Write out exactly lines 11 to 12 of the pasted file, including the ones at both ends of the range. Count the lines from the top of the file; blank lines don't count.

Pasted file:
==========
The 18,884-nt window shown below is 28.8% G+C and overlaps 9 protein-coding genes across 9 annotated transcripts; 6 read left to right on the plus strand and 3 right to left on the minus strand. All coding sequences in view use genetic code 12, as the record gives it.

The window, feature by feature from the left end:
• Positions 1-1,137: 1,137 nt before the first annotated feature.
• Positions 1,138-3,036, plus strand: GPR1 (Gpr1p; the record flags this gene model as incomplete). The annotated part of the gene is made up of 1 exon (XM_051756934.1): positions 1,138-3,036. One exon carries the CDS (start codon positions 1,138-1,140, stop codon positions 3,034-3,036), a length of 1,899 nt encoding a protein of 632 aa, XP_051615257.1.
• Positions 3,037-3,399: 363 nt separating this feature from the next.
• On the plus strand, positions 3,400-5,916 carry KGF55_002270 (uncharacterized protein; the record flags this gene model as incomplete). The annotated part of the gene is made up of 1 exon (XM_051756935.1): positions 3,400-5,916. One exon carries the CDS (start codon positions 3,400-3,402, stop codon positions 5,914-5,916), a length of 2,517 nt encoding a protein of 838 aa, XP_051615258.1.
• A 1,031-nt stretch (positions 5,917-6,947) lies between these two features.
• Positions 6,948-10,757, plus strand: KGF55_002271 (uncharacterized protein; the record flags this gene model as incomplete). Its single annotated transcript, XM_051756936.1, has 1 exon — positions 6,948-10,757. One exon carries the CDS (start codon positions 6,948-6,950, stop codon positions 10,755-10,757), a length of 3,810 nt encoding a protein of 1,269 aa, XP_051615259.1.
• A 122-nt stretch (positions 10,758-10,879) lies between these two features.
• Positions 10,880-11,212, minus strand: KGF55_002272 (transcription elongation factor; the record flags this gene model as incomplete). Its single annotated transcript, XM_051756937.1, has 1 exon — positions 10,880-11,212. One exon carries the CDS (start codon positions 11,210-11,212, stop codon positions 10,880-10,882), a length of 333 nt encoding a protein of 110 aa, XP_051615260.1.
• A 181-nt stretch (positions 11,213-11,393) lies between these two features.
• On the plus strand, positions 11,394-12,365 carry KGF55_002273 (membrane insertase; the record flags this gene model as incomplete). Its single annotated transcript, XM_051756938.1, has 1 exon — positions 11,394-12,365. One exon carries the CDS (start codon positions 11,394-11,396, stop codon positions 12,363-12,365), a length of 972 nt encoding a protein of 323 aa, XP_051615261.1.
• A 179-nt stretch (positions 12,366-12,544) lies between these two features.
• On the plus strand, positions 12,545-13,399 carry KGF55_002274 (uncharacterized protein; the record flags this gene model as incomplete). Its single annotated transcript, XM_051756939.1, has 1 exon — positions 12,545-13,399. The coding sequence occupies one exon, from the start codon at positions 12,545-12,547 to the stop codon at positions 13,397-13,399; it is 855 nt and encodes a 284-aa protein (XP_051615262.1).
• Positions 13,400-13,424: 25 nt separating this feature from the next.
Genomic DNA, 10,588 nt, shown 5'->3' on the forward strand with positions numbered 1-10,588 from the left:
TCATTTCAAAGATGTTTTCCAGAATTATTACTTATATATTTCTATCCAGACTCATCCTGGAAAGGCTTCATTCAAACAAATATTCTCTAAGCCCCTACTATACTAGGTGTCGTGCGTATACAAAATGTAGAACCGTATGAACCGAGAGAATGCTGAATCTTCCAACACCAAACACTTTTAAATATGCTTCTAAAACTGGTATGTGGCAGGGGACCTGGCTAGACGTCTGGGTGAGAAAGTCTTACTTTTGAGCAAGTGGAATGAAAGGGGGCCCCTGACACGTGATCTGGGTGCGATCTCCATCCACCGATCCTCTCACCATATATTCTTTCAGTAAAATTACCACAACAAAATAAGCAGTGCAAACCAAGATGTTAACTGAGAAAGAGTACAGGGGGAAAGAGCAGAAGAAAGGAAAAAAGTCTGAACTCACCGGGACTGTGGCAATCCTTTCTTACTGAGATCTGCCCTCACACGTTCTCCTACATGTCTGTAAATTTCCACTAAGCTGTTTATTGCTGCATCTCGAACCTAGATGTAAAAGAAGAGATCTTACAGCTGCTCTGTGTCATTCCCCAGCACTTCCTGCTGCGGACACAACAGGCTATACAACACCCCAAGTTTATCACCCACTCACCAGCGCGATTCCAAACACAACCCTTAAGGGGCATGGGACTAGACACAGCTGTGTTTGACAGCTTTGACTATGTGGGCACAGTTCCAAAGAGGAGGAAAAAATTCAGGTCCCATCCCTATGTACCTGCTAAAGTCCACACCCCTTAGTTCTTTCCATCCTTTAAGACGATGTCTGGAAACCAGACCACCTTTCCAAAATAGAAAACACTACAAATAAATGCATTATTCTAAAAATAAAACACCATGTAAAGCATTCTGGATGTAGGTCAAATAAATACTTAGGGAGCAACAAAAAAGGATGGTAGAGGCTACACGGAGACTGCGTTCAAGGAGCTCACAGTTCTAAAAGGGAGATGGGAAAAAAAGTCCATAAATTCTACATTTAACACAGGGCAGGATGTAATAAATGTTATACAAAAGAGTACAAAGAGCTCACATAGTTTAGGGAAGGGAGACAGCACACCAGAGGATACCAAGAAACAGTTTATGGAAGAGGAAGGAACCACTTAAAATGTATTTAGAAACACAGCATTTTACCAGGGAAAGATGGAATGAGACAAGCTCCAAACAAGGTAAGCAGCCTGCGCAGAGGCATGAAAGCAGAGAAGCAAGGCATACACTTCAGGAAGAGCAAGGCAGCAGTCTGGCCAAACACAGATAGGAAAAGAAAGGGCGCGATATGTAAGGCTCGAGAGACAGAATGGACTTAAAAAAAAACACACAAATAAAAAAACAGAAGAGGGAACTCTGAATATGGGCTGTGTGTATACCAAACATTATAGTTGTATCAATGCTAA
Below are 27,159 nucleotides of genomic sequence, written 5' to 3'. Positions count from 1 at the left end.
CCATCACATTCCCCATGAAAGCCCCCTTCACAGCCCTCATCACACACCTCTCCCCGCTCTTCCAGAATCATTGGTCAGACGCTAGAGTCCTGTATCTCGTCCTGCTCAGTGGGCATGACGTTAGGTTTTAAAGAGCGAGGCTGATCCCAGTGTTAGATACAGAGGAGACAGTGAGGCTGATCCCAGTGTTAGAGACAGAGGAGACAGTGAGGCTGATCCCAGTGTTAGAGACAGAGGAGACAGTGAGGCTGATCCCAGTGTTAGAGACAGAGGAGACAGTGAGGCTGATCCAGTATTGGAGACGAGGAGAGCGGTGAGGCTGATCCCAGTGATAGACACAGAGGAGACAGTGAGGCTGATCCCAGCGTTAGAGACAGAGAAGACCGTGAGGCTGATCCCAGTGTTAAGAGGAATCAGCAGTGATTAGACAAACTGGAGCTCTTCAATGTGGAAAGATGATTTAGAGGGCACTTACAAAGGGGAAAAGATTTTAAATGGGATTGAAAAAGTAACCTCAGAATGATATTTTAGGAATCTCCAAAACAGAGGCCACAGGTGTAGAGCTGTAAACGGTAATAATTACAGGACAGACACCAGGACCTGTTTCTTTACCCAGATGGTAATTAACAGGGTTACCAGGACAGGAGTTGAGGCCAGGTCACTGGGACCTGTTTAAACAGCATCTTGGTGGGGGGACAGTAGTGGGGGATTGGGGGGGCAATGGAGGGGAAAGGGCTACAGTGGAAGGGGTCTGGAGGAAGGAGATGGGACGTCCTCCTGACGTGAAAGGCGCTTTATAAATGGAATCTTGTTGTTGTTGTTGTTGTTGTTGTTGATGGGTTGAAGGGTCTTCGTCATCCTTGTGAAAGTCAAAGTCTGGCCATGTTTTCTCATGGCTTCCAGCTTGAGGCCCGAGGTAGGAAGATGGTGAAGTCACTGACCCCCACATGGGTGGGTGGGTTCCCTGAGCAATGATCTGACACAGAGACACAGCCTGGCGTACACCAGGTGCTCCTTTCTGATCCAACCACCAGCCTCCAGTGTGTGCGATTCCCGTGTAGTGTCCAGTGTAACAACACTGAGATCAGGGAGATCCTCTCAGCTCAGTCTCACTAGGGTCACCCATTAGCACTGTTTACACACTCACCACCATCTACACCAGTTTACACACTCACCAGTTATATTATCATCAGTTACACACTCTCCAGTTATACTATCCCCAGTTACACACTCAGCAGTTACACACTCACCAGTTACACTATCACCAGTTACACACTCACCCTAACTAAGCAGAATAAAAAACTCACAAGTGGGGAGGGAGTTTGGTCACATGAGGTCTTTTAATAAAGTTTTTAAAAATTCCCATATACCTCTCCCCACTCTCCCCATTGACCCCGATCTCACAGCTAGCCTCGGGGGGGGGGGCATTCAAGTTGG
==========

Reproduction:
• A 181-nt stretch (positions 11,213-11,393) lies between these two features.
• On the plus strand, positions 11,394-12,365 carry KGF55_002273 (membrane insertase; the record flags this gene model as incomplete). Its single annotated transcript, XM_051756938.1, has 1 exon — positions 11,394-12,365. One exon carries the CDS (start codon positions 11,394-11,396, stop codon positions 12,363-12,365), a length of 972 nt encoding a protein of 323 aa, XP_051615261.1.